03.02.17.04 Reagents for tumour marker determination
Reagents for tumour marker determination
Product category: Tumor markers
Adipocyte differentiation-related protein (ADRP/ADFP) is associated with the globule surface membrane material. Adipophilin (also known as PLIN2) has been shown to detect the expression of ADFP in sebocytes and sebaceous lesions (1-4). Sebaceous carcinoma is a relatively uncommon cutaneous malignancy which can mimic other malignant neoplasms, such as basal and squamous cell carcinomas, as well as benign processes, such as chalazions and blepharitis, resulting in delayed diagnosis and suboptimal treatment (2). It has been reported that adipophilin was expressed in 16 of 16 (100%) sebaceous adenomas with a specific pattern of membranous staining with strong uptake at the periphery of intracytoplasmic lipid vacuoles. Of 25 sebaceous carcinomas, 23 (92%) were also labeled with a similar pattern (2). Additionally, in cases of poorly differentiated sebaceous carcinoma in which sebaceous differentiation could not have been reliably interpreted in H&E sections, adipophilin highlighted sebocytes and xanthelasmas (2). Metastatic renal cell carcinomas were also stained weakly to moderately positive for adipophilin (2). Adipophilin may be a useful marker in the identification of intracytoplasmic lipids, as seen in sebaceous lesions. It is especially helpful in identifying intracytoplasmic lipid vesicles in poorly differentiated sebaceous carcinomas in challenging cases such as small periocular biopsy specimens (2,3). In addition, adipophilin has also been associated with lipid metabolism in Burkitt lymphoma and showed strong expression in the majority of Burkitt lymphomas (4). Adipophilin was also shown to be upregulated in lung adenocarcinoma and therefore may serve as a prospective marker for lung adenocarcinoma (5).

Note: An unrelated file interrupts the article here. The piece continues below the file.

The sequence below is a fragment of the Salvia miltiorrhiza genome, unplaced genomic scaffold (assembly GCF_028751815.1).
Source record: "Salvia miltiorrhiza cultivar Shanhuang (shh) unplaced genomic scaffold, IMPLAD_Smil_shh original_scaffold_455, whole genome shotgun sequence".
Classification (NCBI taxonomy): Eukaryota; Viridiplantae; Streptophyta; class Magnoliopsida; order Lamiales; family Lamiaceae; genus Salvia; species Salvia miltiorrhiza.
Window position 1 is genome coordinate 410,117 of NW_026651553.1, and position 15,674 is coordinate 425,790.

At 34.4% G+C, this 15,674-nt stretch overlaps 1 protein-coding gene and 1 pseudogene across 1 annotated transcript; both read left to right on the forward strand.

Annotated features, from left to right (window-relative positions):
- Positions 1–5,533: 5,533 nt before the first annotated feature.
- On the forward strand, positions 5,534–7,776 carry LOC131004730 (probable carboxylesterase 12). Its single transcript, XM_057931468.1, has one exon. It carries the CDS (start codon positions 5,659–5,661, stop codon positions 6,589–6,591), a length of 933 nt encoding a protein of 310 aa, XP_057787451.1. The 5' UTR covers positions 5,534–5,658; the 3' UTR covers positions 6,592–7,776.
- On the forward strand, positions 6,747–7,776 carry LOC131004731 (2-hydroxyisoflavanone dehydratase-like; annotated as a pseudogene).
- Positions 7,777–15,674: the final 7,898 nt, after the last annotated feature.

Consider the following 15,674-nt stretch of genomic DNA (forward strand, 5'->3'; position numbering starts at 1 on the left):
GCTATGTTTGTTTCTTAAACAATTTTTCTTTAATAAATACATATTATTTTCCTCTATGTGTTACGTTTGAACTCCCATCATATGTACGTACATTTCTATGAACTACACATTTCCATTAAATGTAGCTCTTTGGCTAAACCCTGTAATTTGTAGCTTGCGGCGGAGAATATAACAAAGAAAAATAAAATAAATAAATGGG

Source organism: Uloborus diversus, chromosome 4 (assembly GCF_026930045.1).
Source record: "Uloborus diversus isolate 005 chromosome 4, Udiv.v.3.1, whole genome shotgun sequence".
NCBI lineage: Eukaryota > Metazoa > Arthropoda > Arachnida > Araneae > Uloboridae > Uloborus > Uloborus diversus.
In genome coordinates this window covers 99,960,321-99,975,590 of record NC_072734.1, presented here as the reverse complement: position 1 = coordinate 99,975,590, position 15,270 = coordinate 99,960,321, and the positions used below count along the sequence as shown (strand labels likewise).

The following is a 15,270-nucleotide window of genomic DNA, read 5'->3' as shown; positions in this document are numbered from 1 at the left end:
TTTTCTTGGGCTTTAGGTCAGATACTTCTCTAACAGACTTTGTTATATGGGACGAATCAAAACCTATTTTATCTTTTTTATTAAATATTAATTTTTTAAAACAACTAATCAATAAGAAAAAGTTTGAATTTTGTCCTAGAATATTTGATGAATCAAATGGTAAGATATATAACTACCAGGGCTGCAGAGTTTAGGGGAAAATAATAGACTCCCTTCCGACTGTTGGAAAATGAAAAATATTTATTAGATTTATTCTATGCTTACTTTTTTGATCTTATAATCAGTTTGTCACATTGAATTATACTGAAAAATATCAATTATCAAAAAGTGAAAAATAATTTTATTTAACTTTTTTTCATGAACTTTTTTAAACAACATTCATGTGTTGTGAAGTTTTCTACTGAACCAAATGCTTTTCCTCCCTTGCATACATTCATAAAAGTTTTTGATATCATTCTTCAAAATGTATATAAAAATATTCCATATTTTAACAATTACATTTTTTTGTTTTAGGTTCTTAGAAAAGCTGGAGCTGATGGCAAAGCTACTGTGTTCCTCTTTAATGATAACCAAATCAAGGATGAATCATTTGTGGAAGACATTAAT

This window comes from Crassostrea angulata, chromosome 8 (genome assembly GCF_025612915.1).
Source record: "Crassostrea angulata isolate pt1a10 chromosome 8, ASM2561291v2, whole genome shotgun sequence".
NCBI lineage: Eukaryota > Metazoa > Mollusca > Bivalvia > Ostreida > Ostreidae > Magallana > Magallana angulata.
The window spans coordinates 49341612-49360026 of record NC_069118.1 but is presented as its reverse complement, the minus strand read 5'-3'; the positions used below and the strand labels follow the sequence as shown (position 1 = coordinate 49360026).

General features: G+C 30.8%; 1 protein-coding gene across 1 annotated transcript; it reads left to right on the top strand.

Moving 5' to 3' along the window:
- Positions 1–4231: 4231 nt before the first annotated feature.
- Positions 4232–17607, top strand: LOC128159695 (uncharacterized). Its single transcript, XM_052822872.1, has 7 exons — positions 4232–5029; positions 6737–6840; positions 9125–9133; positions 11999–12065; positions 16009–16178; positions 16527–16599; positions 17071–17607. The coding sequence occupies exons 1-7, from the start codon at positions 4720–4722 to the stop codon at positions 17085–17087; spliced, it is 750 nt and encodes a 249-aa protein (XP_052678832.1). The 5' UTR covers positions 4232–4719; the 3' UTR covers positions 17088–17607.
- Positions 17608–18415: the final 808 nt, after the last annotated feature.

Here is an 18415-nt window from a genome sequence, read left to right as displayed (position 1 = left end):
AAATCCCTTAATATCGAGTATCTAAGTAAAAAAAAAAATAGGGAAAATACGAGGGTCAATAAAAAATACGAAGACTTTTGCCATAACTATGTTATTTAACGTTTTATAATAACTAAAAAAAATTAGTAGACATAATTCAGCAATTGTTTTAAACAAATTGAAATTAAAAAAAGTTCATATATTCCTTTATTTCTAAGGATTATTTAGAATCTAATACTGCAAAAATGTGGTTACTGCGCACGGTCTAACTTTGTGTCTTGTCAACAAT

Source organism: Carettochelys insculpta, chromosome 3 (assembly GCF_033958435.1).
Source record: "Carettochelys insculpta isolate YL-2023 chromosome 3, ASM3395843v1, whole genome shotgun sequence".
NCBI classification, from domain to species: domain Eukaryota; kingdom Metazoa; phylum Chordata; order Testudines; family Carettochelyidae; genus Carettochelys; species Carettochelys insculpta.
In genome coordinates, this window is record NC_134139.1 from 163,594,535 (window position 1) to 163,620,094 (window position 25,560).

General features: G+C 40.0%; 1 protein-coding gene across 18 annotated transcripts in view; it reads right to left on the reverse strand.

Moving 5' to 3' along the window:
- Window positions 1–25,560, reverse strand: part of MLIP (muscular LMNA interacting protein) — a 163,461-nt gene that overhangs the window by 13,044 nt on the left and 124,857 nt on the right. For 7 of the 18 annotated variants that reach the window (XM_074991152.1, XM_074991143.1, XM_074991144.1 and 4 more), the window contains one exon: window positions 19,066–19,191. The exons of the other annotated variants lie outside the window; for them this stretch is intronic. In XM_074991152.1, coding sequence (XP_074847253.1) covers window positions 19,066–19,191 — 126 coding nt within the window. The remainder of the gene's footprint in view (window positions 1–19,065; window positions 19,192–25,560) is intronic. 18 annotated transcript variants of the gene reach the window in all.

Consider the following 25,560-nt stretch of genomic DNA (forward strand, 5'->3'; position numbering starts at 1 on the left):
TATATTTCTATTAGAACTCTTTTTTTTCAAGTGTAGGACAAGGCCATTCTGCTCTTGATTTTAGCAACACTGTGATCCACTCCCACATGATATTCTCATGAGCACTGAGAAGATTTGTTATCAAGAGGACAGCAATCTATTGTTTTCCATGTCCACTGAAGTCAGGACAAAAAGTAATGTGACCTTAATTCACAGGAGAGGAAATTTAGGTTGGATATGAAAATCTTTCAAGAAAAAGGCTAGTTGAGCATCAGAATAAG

α-Methylacyl coenzyme A racemase (AMACR), also known as P504S, is a peroxisomal and mitochondrial enzyme that plays a role in bile acid synthesis and β oxidation of branched chain fatty acids (1).
AMACR was initially identified from a cDNA library as a gene that is overexpressed in human prostate cancer; with little or no expression in normal or benign prostate glands (2-3). In immunohistochemistry, AMACR has been shown to be a marker of prostatic adenocarcinoma (2-5).
Additionally, prostate glands involved in prostatic intraepithelial neoplasia (PIN), have been found to express AMACR; whereas AMACR was nearly undetectable in benign glands (5-6).
AMACR (RM), 3X is being discontinued. We will continue to offer these products until 06/30/16 or until current inventory is depleted, whichever occurs first. Biocare does offer AMACR (RM) or AMACR (RM), 2X, catalog numbers APA3024, OAA3024 or APA3016 as a substitute.